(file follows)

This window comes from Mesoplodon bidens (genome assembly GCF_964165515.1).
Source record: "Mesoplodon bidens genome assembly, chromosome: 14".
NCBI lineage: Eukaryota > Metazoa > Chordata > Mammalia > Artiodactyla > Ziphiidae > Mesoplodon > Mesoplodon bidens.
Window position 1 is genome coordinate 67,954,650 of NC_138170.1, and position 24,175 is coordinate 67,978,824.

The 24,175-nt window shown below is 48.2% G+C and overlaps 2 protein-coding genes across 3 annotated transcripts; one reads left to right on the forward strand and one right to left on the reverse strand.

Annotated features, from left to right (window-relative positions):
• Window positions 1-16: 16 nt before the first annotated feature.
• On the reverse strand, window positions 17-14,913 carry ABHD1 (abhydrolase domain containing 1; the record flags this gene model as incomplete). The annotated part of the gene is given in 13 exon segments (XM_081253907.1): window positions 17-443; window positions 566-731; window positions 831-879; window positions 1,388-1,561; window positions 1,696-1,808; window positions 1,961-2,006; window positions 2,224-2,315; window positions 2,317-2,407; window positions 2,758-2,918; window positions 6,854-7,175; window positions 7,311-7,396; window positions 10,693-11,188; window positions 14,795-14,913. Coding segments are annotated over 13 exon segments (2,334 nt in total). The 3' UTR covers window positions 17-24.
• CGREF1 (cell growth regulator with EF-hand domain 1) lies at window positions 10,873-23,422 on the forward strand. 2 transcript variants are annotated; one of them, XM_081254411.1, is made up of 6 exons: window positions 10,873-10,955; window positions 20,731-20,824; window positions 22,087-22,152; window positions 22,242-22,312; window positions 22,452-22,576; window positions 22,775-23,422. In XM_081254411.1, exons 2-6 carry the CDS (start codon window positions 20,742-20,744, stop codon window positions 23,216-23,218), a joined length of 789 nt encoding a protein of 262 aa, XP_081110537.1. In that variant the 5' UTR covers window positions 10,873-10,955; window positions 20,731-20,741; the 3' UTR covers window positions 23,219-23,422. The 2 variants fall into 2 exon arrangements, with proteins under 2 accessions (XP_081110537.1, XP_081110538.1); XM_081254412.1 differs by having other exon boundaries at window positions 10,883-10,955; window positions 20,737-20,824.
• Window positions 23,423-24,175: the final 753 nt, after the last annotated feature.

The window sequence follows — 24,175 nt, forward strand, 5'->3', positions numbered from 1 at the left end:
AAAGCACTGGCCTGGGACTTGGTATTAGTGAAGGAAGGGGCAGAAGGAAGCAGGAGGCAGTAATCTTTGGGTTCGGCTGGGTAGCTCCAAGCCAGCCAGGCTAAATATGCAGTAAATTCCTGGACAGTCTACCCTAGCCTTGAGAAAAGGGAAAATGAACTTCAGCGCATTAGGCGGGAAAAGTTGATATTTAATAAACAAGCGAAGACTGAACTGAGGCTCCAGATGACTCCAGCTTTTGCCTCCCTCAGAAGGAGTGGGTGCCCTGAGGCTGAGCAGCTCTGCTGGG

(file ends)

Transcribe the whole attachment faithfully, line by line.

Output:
This window comes from Mesoplodon bidens (genome assembly GCF_964165515.1).
Source record: "Mesoplodon bidens genome assembly, chromosome: 14".
NCBI lineage: Eukaryota > Metazoa > Chordata > Mammalia > Artiodactyla > Ziphiidae > Mesoplodon > Mesoplodon bidens.
Window position 1 is genome coordinate 67,954,650 of NC_138170.1, and position 24,175 is coordinate 67,978,824.

The 24,175-nt window shown below is 48.2% G+C and overlaps 2 protein-coding genes across 3 annotated transcripts; one reads left to right on the forward strand and one right to left on the reverse strand.

Annotated features, from left to right (window-relative positions):
• Window positions 1-16: 16 nt before the first annotated feature.
• On the reverse strand, window positions 17-14,913 carry ABHD1 (abhydrolase domain containing 1; the record flags this gene model as incomplete). The annotated part of the gene is given in 13 exon segments (XM_081253907.1): window positions 17-443; window positions 566-731; window positions 831-879; window positions 1,388-1,561; window positions 1,696-1,808; window positions 1,961-2,006; window positions 2,224-2,315; window positions 2,317-2,407; window positions 2,758-2,918; window positions 6,854-7,175; window positions 7,311-7,396; window positions 10,693-11,188; window positions 14,795-14,913. Coding segments are annotated over 13 exon segments (2,334 nt in total). The 3' UTR covers window positions 17-24.
• CGREF1 (cell growth regulator with EF-hand domain 1) lies at window positions 10,873-23,422 on the forward strand. 2 transcript variants are annotated; one of them, XM_081254411.1, is made up of 6 exons: window positions 10,873-10,955; window positions 20,731-20,824; window positions 22,087-22,152; window positions 22,242-22,312; window positions 22,452-22,576; window positions 22,775-23,422. In XM_081254411.1, exons 2-6 carry the CDS (start codon window positions 20,742-20,744, stop codon window positions 23,216-23,218), a joined length of 789 nt encoding a protein of 262 aa, XP_081110537.1. In that variant the 5' UTR covers window positions 10,873-10,955; window positions 20,731-20,741; the 3' UTR covers window positions 23,219-23,422. The 2 variants fall into 2 exon arrangements, with proteins under 2 accessions (XP_081110537.1, XP_081110538.1); XM_081254412.1 differs by having other exon boundaries at window positions 10,883-10,955; window positions 20,737-20,824.
• Window positions 23,423-24,175: the final 753 nt, after the last annotated feature.

The window sequence follows — 24,175 nt, forward strand, 5'->3', positions numbered from 1 at the left end:
AAAGCACTGGCCTGGGACTTGGTATTAGTGAAGGAAGGGGCAGAAGGAAGCAGGAGGCAGTAATCTTTGGGTTCGGCTGGGTAGCTCCAAGCCAGCCAGGCTAAATATGCAGTAAATTCCTGGACAGTCTACCCTAGCCTTGAGAAAAGGGAAAATGAACTTCAGCGCATTAGGCGGGAAAAGTTGATATTTAATAAACAAGCGAAGACTGAACTGAGGCTCCAGATGACTCCAGCTTTTGCCTCCCTCAGAAGGAGTGGGTGCCCTGAGGCTGAGCAGCTCTGCTGGG